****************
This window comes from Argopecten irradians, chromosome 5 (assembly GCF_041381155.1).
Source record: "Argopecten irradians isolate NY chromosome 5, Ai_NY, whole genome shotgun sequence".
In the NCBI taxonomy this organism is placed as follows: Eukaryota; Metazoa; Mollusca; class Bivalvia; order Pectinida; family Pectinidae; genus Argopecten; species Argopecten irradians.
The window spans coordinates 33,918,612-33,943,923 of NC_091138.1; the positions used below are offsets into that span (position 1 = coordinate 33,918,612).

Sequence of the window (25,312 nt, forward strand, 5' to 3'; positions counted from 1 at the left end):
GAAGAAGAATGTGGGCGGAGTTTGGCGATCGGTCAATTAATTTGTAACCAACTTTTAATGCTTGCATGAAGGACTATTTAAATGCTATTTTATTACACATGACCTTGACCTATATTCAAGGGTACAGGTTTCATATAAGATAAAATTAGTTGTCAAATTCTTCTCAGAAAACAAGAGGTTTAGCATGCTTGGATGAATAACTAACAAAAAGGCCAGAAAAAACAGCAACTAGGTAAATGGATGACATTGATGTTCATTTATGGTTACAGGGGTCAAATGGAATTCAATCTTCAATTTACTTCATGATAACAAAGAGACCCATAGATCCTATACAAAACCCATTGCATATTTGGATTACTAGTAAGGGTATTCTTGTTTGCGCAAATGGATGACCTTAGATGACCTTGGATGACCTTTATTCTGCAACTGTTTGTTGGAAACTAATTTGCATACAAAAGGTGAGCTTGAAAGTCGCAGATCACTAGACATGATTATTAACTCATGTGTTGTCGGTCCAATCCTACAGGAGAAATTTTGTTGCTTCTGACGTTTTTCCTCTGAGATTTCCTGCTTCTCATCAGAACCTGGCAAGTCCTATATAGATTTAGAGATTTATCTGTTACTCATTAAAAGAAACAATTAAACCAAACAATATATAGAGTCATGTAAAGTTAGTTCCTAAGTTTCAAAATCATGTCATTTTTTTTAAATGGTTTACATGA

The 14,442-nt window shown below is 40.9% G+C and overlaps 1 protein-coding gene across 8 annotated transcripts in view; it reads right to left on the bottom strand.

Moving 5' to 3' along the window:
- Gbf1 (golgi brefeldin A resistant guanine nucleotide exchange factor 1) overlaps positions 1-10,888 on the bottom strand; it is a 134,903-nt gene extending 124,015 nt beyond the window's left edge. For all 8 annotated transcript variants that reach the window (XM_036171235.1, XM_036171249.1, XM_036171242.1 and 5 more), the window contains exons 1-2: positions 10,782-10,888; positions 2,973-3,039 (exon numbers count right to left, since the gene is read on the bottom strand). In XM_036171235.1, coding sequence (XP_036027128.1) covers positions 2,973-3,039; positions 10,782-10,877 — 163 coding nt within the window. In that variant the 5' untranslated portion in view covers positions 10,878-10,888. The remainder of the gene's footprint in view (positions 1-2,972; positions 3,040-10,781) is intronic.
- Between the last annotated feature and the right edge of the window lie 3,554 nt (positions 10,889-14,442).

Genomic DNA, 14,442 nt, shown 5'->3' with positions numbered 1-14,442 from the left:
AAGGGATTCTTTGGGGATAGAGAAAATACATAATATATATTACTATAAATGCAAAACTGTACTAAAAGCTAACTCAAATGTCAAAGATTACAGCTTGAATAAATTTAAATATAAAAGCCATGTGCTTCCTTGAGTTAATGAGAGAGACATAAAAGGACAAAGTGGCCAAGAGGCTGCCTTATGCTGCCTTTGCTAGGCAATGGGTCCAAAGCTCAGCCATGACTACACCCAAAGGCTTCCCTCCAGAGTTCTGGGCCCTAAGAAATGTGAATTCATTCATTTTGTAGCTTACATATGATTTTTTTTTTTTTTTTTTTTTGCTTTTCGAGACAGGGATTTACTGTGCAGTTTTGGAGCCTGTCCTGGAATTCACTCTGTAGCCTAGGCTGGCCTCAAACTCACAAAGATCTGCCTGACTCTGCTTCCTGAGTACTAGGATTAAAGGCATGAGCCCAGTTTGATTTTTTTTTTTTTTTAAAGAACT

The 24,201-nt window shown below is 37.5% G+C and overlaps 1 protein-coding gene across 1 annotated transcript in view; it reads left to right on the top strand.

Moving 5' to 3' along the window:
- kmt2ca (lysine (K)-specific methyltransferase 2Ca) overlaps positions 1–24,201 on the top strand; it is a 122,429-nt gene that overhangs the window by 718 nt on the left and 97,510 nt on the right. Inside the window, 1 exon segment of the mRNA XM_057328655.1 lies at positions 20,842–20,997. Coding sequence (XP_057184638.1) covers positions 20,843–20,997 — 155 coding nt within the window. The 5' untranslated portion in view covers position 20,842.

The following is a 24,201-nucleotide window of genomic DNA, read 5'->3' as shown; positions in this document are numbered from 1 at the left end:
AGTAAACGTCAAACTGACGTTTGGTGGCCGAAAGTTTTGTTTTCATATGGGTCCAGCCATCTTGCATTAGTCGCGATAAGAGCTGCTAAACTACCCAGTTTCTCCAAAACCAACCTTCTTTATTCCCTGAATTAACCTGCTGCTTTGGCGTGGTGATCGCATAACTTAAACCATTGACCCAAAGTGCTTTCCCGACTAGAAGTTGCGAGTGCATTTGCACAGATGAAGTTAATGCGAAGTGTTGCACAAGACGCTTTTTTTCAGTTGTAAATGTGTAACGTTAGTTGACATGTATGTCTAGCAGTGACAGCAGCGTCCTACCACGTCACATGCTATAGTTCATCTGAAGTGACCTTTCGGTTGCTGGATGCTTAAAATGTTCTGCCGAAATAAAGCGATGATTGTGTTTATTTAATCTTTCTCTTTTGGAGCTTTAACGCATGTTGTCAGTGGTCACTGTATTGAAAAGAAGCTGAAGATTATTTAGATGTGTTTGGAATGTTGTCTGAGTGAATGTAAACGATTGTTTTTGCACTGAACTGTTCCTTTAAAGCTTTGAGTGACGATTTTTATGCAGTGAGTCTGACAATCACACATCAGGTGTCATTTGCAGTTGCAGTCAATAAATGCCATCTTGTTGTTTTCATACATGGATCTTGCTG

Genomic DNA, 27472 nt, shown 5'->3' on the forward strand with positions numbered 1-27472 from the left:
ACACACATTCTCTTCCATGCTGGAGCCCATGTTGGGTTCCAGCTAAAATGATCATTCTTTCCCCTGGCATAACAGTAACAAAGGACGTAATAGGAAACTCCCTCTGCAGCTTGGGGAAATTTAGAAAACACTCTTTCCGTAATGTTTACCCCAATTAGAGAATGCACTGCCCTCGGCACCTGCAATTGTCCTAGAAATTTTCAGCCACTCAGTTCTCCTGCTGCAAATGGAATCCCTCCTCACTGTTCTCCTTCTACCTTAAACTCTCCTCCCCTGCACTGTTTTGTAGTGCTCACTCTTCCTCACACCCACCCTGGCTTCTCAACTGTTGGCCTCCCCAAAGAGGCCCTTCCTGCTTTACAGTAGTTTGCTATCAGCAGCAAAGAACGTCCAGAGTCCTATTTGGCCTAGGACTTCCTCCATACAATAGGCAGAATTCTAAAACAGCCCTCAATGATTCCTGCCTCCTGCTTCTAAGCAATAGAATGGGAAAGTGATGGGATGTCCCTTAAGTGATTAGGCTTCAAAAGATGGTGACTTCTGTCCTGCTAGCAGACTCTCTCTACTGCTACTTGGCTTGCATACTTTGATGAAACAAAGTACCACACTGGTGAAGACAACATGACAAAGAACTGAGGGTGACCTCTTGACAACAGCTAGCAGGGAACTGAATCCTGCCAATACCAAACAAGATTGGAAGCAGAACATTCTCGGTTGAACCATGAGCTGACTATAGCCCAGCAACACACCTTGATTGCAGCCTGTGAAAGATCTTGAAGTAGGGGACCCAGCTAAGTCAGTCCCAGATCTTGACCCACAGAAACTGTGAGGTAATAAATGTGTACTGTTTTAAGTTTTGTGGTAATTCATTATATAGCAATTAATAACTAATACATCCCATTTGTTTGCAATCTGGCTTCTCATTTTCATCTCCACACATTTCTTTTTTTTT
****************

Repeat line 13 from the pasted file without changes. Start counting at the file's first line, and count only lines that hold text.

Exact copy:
The 24,201-nt window shown below is 37.5% G+C and overlaps 1 protein-coding gene across 1 annotated transcript in view; it reads left to right on the top strand.